| A 2006 study, led by James Hansen of NASA's Goddard Institute for Space Studies, N.Y., who is a member of the new Branson/Gore reward committee, along with scientists from other organizations concludes that, because of a rapid warming trend over the past 30 years, the Earth is now reaching and passing through the warmest levels in the current interglacial period, which has lasted nearly 12,000 years. An "interglacial period" is a time in the Earth's history when the area of Earth covered by glaciers was similar or smaller than at the present time. Recent warming is forcing species of plants and animals to move toward the north and south poles. |
This color-coded map shows a progression of changing global surface temperatures from 1880 to 2005, the warmest ranked year on record. Dark red indicates the greatest warming and dark blue indicates the greatest cooling. Photo: NASA
Virgin founder Sir Richard Branson together with former US vice-president Al Gore today launched a reward for scientists to find a way of extracting greenhouse gases from the atmosphere.
The so-called Earth Challenge Prize rewards are valued at $25 million in total.
Sir Richard said his wife Joan had come up with the idea of the prize after he mentioned that Gaia Theory inventor James Lovelock had suggested the world may already have crossed a "tipping point".
Branson said: "The earth cannot wait 60 years. We need everybody capable of discovering an answer to put their minds to it today.
"My wife Joan is a down-to-earth, practical Glaswegian. When I told her that Lovelock believed we may already be doomed, she responded by saying 'There are a lot of brilliant minds out there. Surely one of them would be able to come up with a solution'."
Overseeing the innovations are James Hansen, the noted climate scientist and head of the Nasa Institute for Space Studies, the inventor of Gaia theory James Lovelock, UK environmentalist Sir Crispin Tickell and Australian mammologist and palaeontologist Tim Flannery.
Al Gore, the former presidential candidate turned environmental campaigner, joined the Virgin boss.
He said: "It's a challenge to the moral imagination of humankind to actually accept the reality of the situation we are now facing.
"We're not used to thinking of a planetary emergency, and there's nothing in our prior history as a species that equips us to imagine that we, as human beings, could actually be in the process of destroying the habitability of the planet for ourselves."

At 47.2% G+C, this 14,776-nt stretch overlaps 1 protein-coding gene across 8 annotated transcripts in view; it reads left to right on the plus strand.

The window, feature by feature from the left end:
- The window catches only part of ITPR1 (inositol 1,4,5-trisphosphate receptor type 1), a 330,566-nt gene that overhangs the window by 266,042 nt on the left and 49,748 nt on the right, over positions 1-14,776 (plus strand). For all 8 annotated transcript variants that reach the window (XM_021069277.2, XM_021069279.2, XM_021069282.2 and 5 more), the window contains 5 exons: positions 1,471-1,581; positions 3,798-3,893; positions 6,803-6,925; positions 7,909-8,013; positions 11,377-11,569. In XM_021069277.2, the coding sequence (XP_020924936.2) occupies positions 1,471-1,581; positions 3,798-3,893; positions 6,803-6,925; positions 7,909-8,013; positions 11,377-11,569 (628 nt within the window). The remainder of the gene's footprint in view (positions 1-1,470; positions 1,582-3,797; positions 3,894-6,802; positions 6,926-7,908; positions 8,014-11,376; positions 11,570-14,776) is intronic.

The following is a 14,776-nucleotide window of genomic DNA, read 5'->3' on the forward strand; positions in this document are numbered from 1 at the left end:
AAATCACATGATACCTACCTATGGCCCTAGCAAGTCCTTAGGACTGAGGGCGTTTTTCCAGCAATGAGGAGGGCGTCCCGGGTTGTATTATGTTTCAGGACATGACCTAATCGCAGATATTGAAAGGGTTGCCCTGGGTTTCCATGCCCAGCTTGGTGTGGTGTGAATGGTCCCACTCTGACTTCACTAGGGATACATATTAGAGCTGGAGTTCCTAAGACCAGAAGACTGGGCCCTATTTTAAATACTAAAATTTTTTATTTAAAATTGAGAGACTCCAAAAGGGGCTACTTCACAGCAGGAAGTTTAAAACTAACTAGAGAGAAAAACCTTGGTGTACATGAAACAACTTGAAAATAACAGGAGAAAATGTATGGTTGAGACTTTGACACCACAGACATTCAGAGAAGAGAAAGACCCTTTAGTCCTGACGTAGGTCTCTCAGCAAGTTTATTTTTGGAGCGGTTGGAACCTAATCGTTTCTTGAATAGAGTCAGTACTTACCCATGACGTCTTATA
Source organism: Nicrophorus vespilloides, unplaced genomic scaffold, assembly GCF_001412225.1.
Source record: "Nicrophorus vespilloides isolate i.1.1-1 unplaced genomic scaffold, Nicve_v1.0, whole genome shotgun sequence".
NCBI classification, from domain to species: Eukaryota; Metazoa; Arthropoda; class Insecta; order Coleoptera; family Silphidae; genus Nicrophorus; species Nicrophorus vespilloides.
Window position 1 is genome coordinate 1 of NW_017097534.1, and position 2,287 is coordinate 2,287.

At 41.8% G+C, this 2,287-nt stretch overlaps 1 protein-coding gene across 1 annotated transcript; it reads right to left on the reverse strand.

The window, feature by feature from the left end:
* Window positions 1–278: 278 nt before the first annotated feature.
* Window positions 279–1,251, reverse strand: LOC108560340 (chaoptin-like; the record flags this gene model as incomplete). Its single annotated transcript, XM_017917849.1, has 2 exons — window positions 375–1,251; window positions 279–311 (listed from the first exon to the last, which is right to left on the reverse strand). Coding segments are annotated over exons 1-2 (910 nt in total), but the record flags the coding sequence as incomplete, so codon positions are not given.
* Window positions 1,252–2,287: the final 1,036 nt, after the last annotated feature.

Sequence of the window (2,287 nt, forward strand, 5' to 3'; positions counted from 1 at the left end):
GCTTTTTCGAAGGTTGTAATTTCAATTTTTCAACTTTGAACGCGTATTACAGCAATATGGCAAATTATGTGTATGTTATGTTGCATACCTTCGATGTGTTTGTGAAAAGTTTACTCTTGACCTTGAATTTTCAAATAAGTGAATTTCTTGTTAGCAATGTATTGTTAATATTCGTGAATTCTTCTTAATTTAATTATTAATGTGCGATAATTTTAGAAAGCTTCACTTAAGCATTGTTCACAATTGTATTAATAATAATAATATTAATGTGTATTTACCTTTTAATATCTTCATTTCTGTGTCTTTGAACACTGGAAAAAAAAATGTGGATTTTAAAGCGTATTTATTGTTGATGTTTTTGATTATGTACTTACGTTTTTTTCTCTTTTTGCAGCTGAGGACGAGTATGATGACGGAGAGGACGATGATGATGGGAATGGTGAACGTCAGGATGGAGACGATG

His recent film, An Inconvenient Truth, focused on global warming.
Carbon capture and storage is already a key area of research.
BP defers decision on carbon capture plant
The Financial Times reports today that oil giant BP has deferred a decision on building one of the world's first "zero emissions" power plants in Scotland because of doubts over the government's willingness to subsidise the -technology.
The plant would convert natural gas into hydrogen and carbon dioxide, using the former to generate 475 megawatts of electricity to power 750,000 homes, while the latter would be piped underground for long-term storage, to avoid it reaching the atmosphere and contributing to global warming.
It would be one of the first plants to demonstrate carbon capture and storage technology on a large scale, although several are planned for the UK by other companies. The technology, which is still in the early stages of development, has been hailed as essential to allowing the world to carry on using fossil fuels without adding catastrophically to greenhouse gas concentrations.
The FT says that BP has invested tens of millions of pounds in the proposed plant in Peterhead, on which it has been working for almost two years with Scottish and Southern Energy, but said it would require subsidy to go ahead.
"If the government or society put a value on carbon dioxide, then that value will make projects like this work," the oil company said.
BP said it would postpone the decision on whether to proceed with the Peterhead works until the end of this year or early next year.
However, Mike Childs, head of campaigns at Friends of the Earth, the environmental group, said oil companies should not receive such subsidies: "Carbon capture is simply a way for fossil fuel companies to make their businesses more sustainable. If [such] companies are not willing to invest in cleaner technology, they should be regulated to make them."
The World Coal Institute says that carbon capture and storage (CCS) technologies allow emissions of carbon dioxide to be 'captured' and 'stored' – preventing them from entering the atmosphere. CCS presents one of the most promising options for large-scale reductions in CO2 emissions from energy use.
| Source: World Institute|
CO2 capture is possible from fossil fuel power stations or from other large CO2 sources, such as the chemical, steel or cement industries or from natural gas production. CO2 can be stored in geological formations such as saline aquifers or expired oil and gas reservoirs.
The technologies for geological CCS are all proven and there are a number of large-scale CCS projects in operation today. Current projects include Sleipner in Norway, Weyburn in Canada and In Salah in Algeria.
Further projects are under development around the world, the largest of which is Gorgon in Australia, a joint initiative between ChevronTexaco, Shell and ExxonMobil. The Gorgon Project will store around 2-3 Mt of CO2 per year and plans to be operational by 2010.